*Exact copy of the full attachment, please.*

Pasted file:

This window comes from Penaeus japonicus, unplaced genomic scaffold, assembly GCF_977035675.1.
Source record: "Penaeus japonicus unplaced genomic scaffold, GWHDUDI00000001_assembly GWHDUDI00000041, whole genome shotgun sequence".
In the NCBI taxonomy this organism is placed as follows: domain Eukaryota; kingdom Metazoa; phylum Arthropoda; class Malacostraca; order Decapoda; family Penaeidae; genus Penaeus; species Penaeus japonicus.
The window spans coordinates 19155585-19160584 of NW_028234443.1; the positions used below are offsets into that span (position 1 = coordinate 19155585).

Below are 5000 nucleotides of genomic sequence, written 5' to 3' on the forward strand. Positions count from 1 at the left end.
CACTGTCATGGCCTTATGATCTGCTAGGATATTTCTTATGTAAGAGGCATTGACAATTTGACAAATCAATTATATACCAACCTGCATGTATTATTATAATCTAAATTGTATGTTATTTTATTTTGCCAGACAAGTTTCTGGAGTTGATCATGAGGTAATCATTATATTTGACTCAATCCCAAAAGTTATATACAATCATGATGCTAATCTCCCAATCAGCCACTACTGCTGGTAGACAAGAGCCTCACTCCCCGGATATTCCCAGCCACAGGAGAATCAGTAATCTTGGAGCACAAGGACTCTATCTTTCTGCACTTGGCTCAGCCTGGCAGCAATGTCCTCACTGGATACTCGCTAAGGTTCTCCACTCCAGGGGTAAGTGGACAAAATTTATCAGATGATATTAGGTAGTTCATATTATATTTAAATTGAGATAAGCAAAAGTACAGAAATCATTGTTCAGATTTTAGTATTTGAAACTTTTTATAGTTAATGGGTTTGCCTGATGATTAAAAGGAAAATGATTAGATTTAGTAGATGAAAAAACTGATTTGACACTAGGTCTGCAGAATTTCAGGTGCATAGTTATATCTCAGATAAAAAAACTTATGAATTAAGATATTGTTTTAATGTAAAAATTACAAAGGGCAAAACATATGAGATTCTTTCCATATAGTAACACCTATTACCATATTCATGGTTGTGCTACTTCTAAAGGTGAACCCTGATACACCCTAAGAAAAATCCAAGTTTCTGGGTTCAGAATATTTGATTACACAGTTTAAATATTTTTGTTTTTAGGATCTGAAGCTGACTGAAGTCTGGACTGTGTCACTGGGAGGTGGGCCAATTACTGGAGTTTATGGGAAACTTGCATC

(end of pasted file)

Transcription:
This window comes from Penaeus japonicus, unplaced genomic scaffold, assembly GCF_977035675.1.
Source record: "Penaeus japonicus unplaced genomic scaffold, GWHDUDI00000001_assembly GWHDUDI00000041, whole genome shotgun sequence".
In the NCBI taxonomy this organism is placed as follows: domain Eukaryota; kingdom Metazoa; phylum Arthropoda; class Malacostraca; order Decapoda; family Penaeidae; genus Penaeus; species Penaeus japonicus.
The window spans coordinates 19155585-19160584 of NW_028234443.1; the positions used below are offsets into that span (position 1 = coordinate 19155585).

Below are 5000 nucleotides of genomic sequence, written 5' to 3' on the forward strand. Positions count from 1 at the left end.
CACTGTCATGGCCTTATGATCTGCTAGGATATTTCTTATGTAAGAGGCATTGACAATTTGACAAATCAATTATATACCAACCTGCATGTATTATTATAATCTAAATTGTATGTTATTTTATTTTGCCAGACAAGTTTCTGGAGTTGATCATGAGGTAATCATTATATTTGACTCAATCCCAAAAGTTATATACAATCATGATGCTAATCTCCCAATCAGCCACTACTGCTGGTAGACAAGAGCCTCACTCCCCGGATATTCCCAGCCACAGGAGAATCAGTAATCTTGGAGCACAAGGACTCTATCTTTCTGCACTTGGCTCAGCCTGGCAGCAATGTCCTCACTGGATACTCGCTAAGGTTCTCCACTCCAGGGGTAAGTGGACAAAATTTATCAGATGATATTAGGTAGTTCATATTATATTTAAATTGAGATAAGCAAAAGTACAGAAATCATTGTTCAGATTTTAGTATTTGAAACTTTTTATAGTTAATGGGTTTGCCTGATGATTAAAAGGAAAATGATTAGATTTAGTAGATGAAAAAACTGATTTGACACTAGGTCTGCAGAATTTCAGGTGCATAGTTATATCTCAGATAAAAAAACTTATGAATTAAGATATTGTTTTAATGTAAAAATTACAAAGGGCAAAACATATGAGATTCTTTCCATATAGTAACACCTATTACCATATTCATGGTTGTGCTACTTCTAAAGGTGAACCCTGATACACCCTAAGAAAAATCCAAGTTTCTGGGTTCAGAATATTTGATTACACAGTTTAAATATTTTTGTTTTTAGGATCTGAAGCTGACTGAAGTCTGGACTGTGTCACTGGGAGGTGGGCCAATTACTGGAGTTTATGGGAAACTTGCATC